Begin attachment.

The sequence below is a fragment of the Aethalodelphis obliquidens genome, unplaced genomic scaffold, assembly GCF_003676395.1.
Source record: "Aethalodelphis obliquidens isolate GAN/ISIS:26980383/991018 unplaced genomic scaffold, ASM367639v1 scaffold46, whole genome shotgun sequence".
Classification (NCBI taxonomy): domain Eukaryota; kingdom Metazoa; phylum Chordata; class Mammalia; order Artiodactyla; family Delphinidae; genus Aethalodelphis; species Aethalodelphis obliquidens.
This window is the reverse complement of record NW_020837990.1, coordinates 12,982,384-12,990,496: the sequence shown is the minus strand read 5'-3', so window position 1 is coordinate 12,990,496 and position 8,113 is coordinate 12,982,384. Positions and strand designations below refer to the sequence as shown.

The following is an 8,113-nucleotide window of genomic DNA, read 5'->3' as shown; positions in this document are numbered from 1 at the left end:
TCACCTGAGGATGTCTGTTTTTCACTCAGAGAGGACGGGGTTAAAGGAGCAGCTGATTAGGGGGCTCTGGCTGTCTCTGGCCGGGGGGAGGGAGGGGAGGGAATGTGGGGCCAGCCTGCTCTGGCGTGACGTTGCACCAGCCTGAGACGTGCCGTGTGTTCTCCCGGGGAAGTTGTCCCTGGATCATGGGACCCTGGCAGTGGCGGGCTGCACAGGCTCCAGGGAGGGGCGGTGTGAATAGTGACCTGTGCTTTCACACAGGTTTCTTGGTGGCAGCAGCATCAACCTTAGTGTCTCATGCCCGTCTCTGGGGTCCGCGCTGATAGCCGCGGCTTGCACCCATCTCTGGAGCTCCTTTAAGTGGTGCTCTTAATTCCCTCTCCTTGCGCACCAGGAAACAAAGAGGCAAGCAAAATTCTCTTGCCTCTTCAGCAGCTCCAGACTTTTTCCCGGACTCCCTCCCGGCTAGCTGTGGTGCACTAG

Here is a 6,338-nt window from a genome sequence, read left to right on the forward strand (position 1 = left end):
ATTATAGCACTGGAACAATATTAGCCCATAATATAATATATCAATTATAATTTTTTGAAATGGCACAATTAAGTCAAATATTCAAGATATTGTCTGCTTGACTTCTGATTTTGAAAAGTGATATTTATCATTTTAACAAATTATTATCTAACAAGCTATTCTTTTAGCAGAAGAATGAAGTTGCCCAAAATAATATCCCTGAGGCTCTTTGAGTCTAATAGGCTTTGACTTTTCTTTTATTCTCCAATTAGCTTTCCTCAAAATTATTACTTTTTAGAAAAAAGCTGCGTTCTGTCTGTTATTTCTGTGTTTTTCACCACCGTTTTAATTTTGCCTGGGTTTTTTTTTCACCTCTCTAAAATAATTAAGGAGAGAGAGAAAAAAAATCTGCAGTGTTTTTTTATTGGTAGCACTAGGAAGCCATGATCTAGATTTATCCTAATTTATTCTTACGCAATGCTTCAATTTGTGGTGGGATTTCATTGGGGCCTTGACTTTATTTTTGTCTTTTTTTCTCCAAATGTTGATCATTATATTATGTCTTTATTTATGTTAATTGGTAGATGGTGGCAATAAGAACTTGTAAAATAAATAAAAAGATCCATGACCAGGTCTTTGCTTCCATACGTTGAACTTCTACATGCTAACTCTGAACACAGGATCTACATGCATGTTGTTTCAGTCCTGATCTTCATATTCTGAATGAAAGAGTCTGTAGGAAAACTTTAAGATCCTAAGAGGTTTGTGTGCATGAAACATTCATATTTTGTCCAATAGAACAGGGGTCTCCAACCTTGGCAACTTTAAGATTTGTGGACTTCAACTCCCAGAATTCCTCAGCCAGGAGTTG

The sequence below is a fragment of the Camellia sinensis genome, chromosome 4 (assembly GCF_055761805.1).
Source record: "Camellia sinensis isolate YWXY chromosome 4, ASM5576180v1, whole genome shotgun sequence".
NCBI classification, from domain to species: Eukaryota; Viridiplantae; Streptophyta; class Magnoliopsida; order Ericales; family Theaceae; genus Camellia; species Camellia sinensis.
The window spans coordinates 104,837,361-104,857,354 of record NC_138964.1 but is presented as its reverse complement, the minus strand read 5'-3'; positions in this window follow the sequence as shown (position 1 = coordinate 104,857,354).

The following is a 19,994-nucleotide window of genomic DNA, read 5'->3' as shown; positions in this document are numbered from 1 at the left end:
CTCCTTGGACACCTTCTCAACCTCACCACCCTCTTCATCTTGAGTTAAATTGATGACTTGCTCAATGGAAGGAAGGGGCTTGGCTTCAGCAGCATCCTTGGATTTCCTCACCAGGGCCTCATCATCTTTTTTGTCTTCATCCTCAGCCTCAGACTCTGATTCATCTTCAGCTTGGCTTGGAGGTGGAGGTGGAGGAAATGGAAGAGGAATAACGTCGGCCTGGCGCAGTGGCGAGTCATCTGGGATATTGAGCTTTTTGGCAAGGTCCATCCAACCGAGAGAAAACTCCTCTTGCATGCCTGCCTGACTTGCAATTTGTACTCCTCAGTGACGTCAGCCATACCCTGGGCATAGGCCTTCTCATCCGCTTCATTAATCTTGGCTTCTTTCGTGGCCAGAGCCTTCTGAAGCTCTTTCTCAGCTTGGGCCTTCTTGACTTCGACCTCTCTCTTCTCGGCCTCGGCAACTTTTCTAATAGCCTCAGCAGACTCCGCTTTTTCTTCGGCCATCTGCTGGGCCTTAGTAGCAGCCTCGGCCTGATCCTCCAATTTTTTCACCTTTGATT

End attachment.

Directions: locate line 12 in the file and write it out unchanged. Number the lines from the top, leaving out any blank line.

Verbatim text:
The window spans coordinates 104,837,361-104,857,354 of record NC_138964.1 but is presented as its reverse complement, the minus strand read 5'-3'; positions in this window follow the sequence as shown (position 1 = coordinate 104,857,354).